Living with Buildings and Walking with Ghosts, Iain Sinclair
(Profile Books/Wellcome Foundation)
It is a given in Iain Sinclair’s new book, which is subtitled ‘On Health and Architecture’, that people respond to the spaces and places around them, some more than others: ‘Philip is preternaturally alert to manifestations of the uncanny.’ (p 123) Anyone expecting a formal treatise on health and architecture, a scholarly tome or academic treatise, will be disappointed, but fans of Sinclair’s elliptical, meandering prose and thought process will be delighted: this is Sinclair at his best.
Acquaintances, cities, wastelands, strangers and friends are all subject to authorial scrutiny here. How does where we live, where we visit, and our attitudes to that, affect us and our wellbeing?
[W]e are affected by the presence of individual buildings as by the trees of the forest. Each fossilised trunk its own history, each trunk part of a more complex organism: the city. Our traces are felt in the communication between buildings as they register our passage. The system is in precarious balance. (p 27)
Upset this balance, argues Sinclair, and both society and individuals become unsettled, disturbed, even unwell or sick.
Starting and ending in the East End of London, Sinclair takes several discursive journeys on the page, with an overall trajectory delineated by the section headings: MOVE FURTHER OUT. And he does, despite an epigraph by James Sallis that quotes Descartes, who ‘said that all our ills come from a man being unable to sit alone, quietly, in a room.’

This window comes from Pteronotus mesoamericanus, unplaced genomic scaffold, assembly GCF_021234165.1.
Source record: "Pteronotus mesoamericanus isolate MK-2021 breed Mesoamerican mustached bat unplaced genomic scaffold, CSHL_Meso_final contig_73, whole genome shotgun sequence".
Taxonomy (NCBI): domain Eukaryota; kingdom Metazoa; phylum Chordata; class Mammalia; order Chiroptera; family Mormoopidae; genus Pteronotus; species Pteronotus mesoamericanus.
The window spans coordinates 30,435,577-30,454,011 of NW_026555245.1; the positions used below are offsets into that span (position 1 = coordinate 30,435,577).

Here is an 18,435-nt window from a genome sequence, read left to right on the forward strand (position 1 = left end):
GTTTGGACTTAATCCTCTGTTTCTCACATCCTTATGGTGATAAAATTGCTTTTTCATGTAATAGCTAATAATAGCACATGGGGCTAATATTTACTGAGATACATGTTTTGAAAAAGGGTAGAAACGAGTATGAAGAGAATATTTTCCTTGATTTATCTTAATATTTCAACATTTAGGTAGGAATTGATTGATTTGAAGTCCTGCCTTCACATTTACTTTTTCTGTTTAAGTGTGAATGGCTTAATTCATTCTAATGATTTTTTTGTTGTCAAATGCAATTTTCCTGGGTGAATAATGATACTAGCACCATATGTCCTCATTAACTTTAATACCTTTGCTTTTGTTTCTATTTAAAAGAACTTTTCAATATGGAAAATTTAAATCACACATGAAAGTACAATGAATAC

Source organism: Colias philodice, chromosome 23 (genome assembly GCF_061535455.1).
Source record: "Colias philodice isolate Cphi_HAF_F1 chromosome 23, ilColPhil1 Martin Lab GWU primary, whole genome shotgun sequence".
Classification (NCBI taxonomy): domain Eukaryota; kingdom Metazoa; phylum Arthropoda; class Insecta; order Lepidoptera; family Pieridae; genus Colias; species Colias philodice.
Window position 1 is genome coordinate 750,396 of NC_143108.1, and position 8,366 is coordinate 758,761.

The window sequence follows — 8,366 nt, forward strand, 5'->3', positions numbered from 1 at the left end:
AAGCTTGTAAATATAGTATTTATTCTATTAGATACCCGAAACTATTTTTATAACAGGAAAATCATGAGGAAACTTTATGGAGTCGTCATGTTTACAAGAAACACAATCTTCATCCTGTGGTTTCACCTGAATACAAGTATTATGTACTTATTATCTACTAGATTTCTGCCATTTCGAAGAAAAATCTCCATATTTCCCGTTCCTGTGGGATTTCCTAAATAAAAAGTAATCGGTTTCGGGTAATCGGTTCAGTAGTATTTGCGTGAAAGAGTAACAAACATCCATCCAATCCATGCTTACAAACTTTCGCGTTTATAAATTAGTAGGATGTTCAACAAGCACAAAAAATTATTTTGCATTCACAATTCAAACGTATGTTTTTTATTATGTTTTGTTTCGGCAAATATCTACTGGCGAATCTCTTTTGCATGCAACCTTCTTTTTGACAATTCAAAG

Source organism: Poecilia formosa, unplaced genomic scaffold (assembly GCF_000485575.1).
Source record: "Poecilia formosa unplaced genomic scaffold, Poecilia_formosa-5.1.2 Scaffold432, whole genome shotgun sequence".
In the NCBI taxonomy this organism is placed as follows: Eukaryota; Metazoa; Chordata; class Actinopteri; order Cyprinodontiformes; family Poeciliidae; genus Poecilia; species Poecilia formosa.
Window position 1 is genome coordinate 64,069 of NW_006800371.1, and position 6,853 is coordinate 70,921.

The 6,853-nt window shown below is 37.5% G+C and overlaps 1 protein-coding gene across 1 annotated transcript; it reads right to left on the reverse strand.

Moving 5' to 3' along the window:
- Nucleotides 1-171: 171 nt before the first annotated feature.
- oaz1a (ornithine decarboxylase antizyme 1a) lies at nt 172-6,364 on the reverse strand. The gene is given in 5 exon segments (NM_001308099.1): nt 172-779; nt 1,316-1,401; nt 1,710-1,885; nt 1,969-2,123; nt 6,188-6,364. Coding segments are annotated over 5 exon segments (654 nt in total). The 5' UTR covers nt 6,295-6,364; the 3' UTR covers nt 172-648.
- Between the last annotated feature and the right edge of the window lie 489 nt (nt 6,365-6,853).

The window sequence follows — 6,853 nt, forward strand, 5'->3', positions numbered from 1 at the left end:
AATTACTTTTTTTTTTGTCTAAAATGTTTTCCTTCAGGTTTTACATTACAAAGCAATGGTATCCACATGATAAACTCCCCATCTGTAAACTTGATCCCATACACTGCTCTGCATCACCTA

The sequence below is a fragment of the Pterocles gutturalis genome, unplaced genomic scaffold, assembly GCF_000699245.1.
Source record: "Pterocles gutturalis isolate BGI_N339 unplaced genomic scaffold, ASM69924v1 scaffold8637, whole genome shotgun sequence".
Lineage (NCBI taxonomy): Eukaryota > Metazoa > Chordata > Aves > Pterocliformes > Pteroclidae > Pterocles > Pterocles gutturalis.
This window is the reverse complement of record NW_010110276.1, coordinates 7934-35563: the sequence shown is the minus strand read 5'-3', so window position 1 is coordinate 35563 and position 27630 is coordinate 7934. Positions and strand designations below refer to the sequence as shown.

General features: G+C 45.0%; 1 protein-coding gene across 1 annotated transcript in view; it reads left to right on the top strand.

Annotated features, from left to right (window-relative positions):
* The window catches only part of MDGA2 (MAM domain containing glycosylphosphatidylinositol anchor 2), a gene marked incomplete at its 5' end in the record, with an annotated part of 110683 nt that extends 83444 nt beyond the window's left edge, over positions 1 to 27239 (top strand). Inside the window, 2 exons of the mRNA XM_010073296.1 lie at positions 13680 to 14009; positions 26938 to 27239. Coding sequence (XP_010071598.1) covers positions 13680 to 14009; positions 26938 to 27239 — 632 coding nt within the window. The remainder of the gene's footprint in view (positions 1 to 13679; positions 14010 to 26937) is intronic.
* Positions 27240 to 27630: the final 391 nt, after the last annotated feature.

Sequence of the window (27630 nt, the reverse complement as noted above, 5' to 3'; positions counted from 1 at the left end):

Sinclair, of course, is able to sit in a room and ponder, digest and write about where he has been and what he has seen, weaving literary and psychogeographical interpretations through and among his portraits, descriptions, travelogues, gritty realism and mystical interpretations. The reader is saved the trouble of these journeys: we can sit alone in our room and quietly read. Sinclair has travelled so we don’t have to, but we do still have to think.
He makes it all appear so easy. He is adept at capturing the zeitgeist and weaving information and research into his vignettes. The ‘Radiant City’ chapter explores Brutalist architecture and the influence of Le Corbusier (and others) by visiting Jonathan Meades. Among the wine-fuelled banter between them a wealth of information and opinion lurks. Blink and you’d miss it, pay attention and there is a manifesto and ensuing debate.
Mostly Sinclair is more at home in the UK. Apart from France, his only other major excursion here is to visit the sculptor Steve Dilworth (who Sinclair has written about before, referencing shamanism) on the Isle of Harris. It is a kind of pilgrimage, to return a sculptural box to its maker, but Sinclair is also able to reference Meades again, who made a film about this ‘Isle of Rust’, and to introduce the artist Rebecca Hinds into his tale. She is the focus of the final chapter, where her abstract triptych is (or was) installed on the altar in Christchurch Spitalfields, back in London.
Elsewhere, there are sacred mulberry trees, abandoned asylums and London housing estates; not to mention Chris Petit, Andrew Kötting and Brian Catling – Sinclair is nothing if not loyal to his friends and their artistic activities. In the end the issue of wellbeing is a subtext, not the focus, of this book, a by product of where we live and what we do, how we navigate and understand our world. Sinclair makes an excellent navigator and guide.